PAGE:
Ukraine’s Endangered Brutalist Architecture Gets a Closer Look in Short Film

Some of Ukraine’s most stunning Soviet Modernist landmarks are at risk of demolition, including the State Scientific and Technical Library, better known as the ‘UFO Building.’ Grandiose and imposing, these concrete wonders may be fascinating to many of us who live outside of former USSR territories, but they can also be a reminder of a painful history, and to some, not worth maintaining. Many of these structures have already begun to crumble, nearly overtaken on all sides by slick modern malls and other developments.

A new short film called ‘Soviet Modernism, Brutalism, Post-Modernism: Buildings and Projects in Ukraine from 1960-1990’ takes a closer look at the Soviet-era gems found in cities like Kiev. Inspired by a book of the same name, which is due to be published this October, the film examines the architectural importance of these structures, particularly those built in the 1960s.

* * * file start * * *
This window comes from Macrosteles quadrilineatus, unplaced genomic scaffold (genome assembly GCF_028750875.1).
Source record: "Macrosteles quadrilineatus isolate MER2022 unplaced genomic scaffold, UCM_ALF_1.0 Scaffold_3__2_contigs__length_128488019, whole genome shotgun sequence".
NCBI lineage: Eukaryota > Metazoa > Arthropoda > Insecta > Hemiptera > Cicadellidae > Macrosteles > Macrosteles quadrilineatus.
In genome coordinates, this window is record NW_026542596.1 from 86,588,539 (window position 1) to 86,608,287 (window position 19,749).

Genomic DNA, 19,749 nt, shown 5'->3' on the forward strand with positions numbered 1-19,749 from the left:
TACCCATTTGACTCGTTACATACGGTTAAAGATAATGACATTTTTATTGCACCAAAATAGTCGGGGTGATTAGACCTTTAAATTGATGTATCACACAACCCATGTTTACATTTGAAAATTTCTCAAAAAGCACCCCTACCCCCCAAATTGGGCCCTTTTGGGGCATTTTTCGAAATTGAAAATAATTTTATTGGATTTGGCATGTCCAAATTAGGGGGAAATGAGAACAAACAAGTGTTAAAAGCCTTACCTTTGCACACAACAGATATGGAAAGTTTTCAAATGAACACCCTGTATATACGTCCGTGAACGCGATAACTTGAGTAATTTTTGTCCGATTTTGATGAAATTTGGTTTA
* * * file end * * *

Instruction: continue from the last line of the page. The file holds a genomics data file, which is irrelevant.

“They symbolize the global idea of the ‘60s – the youth of the world,” says filmmaker Oleksiy Bykov.

Ievgeniia Gubkina, co-author of the book, notes that “modernism is about the way of thinking. Ukrainian architecture of modernism of both waves, postmodernism and contemporary architecture in particular, I realized that there is no continuity in generations of architects. Each succeeding generation does not just reject the previous one, but does not notice it at all, is not even aware of its existence.”

Brief as it is, the film offers a unique analysis of architecture that may soon be lost to history, its removal shifting the cityscape just as dramatically as did its arrival decades ago.

Top photo by Rob Schofield/Flickr Creative Commons